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Re: Goodby Florida
Old 05-28-2006, 10:54 AM   #21
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Re: Goodby Florida

I live in AZ.* There are now Home insurance companies that are state focused, rather than the All State, Farmers, American Family and myriad other national syndicates that are able to write policies here and cut the rates by 30 plus % since they are insuring a much lower risk pool in these selected low risk states since they are regional and not national.* I have been with Farmers, but I am going to move to one of the AA Best rated "Cherry Pickers" and go from $1100/year on insuring a primary residence valued in excess of seven figures to $730/year.* This with a $1,000 deductable.* Includes full structural replacement* that rides with the market escalation.

Key is there are no earthquakes, hurricanes, tornados, or similar regional catasrophic events that blow the risk up every five years in these safer geographic areas such as Nevada, most of Arizona, Utah, Wyoming and eastern Oregon, Washignton and selected places in the midwest and inland east coast.

Note that the home owners insurance programs are a STATE REGULATED business and must have available reserves for claims that are estimted and approved based on* the states risk reserve ratios, not a national ratio.* This means that the Allstates, farmers, American family, and countless other national insurance companies are harvesting premium profits ( done outside of state regulations as balance sheet 'whole corporation"* transfers that are SEC approved as internal holding company share profits or losses) from low risk states such as Arizona (big premium profits to share holders) to offset Florida or similar huge claims losses (shareholder losses).* If you live in a state such as Arizona or Nevada, take a look at a smaller, state focused home owners insurance writers that are independently owned and see how much you have been subsidizing the bad risk decisions that the Farmers, American Family,* All State and any other national insurance conglomerate has been taking from your wallet.*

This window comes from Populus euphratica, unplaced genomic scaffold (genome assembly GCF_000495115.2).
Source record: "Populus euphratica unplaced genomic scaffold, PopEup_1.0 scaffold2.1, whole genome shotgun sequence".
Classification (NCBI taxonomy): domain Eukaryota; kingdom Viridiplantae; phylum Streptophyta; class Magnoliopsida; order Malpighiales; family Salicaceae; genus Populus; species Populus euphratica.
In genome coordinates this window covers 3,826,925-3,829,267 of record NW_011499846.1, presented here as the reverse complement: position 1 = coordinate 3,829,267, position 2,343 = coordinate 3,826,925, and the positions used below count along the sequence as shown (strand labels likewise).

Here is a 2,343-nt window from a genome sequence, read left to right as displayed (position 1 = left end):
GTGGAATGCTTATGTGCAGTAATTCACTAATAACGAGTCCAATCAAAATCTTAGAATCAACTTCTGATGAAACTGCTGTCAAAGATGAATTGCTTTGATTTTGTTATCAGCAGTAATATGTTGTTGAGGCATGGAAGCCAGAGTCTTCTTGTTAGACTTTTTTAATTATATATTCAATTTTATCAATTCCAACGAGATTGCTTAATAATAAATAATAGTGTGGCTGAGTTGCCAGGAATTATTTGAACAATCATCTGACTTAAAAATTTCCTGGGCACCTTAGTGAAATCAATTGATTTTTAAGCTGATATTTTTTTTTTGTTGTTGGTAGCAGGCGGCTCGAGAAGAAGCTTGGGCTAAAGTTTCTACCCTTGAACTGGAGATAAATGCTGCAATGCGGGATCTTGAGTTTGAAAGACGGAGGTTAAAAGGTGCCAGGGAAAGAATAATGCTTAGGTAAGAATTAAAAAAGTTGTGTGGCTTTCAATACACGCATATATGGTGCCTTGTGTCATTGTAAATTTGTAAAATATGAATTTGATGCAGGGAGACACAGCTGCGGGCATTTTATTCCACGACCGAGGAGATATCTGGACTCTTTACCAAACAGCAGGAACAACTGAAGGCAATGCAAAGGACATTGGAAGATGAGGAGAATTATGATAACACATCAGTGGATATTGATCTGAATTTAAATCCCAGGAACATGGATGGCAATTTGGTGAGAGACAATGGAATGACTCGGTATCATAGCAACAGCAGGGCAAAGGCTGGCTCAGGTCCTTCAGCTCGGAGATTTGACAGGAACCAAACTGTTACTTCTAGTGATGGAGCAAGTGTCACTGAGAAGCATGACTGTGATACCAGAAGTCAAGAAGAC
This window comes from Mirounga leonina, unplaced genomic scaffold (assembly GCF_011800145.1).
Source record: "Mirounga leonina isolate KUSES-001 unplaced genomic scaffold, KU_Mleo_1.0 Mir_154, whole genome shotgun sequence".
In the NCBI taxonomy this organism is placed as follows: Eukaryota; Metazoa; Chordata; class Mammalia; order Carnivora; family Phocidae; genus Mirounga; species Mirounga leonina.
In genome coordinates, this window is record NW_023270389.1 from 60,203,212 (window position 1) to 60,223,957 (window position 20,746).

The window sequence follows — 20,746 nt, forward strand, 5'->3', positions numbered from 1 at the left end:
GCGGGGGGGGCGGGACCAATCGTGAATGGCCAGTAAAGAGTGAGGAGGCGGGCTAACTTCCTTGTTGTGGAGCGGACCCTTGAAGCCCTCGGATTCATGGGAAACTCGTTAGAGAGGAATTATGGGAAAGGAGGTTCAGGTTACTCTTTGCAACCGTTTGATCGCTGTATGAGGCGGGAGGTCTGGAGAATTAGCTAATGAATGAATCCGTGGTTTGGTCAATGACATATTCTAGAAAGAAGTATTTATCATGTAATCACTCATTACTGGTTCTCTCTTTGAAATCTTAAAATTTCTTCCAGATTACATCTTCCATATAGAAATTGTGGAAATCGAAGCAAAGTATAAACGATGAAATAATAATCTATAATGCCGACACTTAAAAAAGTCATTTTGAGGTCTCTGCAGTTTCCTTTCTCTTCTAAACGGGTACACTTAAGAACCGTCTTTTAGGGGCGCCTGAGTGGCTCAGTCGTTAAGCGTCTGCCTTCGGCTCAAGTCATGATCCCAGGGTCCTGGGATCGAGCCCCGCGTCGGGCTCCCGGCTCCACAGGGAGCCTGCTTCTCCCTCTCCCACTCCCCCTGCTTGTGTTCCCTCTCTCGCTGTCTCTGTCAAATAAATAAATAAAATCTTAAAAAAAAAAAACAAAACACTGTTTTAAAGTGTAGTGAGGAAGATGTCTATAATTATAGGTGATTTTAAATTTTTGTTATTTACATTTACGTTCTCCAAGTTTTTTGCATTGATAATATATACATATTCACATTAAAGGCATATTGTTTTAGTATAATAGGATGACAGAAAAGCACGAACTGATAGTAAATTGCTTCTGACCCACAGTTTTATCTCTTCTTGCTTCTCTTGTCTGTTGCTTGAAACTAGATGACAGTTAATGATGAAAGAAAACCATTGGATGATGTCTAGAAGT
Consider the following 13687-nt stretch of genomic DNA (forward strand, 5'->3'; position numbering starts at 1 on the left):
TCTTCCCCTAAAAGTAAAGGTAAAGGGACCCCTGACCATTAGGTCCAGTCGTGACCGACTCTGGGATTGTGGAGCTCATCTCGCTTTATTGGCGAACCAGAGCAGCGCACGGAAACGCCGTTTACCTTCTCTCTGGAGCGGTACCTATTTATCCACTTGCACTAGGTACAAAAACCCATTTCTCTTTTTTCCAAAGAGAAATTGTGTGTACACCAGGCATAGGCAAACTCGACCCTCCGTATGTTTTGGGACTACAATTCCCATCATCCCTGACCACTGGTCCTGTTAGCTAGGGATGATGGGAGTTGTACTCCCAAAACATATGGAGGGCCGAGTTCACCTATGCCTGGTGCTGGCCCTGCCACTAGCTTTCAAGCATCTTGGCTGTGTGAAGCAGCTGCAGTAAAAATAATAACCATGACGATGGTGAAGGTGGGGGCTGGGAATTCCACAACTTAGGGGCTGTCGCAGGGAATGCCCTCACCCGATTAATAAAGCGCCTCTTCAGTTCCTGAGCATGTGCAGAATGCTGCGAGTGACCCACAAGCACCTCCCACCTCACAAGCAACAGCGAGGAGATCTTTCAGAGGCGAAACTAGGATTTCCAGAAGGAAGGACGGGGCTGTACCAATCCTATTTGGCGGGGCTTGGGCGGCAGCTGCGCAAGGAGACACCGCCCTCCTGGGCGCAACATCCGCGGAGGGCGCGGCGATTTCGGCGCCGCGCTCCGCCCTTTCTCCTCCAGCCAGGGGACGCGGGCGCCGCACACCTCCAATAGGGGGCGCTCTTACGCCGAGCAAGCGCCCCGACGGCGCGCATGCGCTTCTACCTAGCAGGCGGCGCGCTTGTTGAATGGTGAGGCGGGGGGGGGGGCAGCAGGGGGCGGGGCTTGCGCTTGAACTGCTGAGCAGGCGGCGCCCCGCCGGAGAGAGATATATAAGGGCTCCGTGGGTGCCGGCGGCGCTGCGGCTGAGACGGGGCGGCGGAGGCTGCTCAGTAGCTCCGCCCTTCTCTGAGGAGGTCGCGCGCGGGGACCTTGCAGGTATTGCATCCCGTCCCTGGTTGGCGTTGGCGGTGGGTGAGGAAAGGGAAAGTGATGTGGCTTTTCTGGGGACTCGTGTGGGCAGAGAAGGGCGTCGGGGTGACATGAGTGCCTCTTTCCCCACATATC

Also be fully appraised that the large insurance companies own virtually all political control of the respective state legislative over sight and control much of the in state regulatory decisions through their lobby.* If you want decent rates, you must assert your own market due diligence.*
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Re: Goodby Florida
Old 05-30-2006, 05:15 AM   #22
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Re: Goodby Florida

We are on the east coast of Florida, $380K house with $2600 tax bill. Just got the homestead.
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Re: Goodby Florida
Old 05-31-2006, 10:55 AM   #23
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Re: Goodby Florida

My question with insurance is: I have USAA a national, but selective company (similar to a credit union for insurance) and my premiums for both car and homeowners is lower than anybody else. I also receive a refund every year of excess premiums paid. How can this be? I pay less than any at other company receive a refund and USAA stills seems to make a profit.

Bennevis--Don't believe once your off the coast it's safe. Polk county does not have a coast and was hit repeatedly in the 2004 hurricane season. I think four of the storms went through there. They didn't have the storm surge problem, but they were hit hard by the tornadoes. Not to mention the peninsula is only something like 80-100 miles across, which isn't enough time to significantly slow down a strong storm.

To the OP Charleston, SC is great I'd move back there in heartbeat. The problem with NC is it seems like they were always getting hit by the hurricanes. I'm right behind you, except I'm going to Gulfport, MS. The house has been on the market for a month, I have an accepted offer for about 100,000 more than I paid three years ago, and I'm outta here in about 2 months. I figured I'd stay at a beach hotel for a few weeks before I leave. The houses, still standing, in Gulfport are a lot cheaper than they are here and the pay is similar.
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Re: Goodby Florida
Old 05-31-2006, 11:00 AM   #24
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Re: Goodby Florida

Quote:
Originally Posted by lets-retire
My question with insurance is:* I have USAA a national, but selective company (similar to a credit union for insurance) and my premiums for both car and homeowners is lower than anybody else.* I also receive a refund every year of excess premiums paid.* How can this be?* I pay less than any at other company receive a refund and USAA stills seems to make a profit.